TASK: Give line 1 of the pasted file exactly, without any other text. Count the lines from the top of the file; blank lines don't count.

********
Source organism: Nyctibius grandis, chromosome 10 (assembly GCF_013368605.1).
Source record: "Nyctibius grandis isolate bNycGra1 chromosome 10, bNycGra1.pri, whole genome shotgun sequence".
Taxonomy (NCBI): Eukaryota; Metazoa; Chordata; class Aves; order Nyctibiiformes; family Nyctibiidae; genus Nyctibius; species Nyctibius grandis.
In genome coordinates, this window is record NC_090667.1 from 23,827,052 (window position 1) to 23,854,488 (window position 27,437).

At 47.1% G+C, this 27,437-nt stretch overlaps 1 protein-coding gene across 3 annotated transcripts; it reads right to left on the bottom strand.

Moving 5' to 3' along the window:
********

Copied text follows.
Source organism: Nyctibius grandis, chromosome 10 (assembly GCF_013368605.1).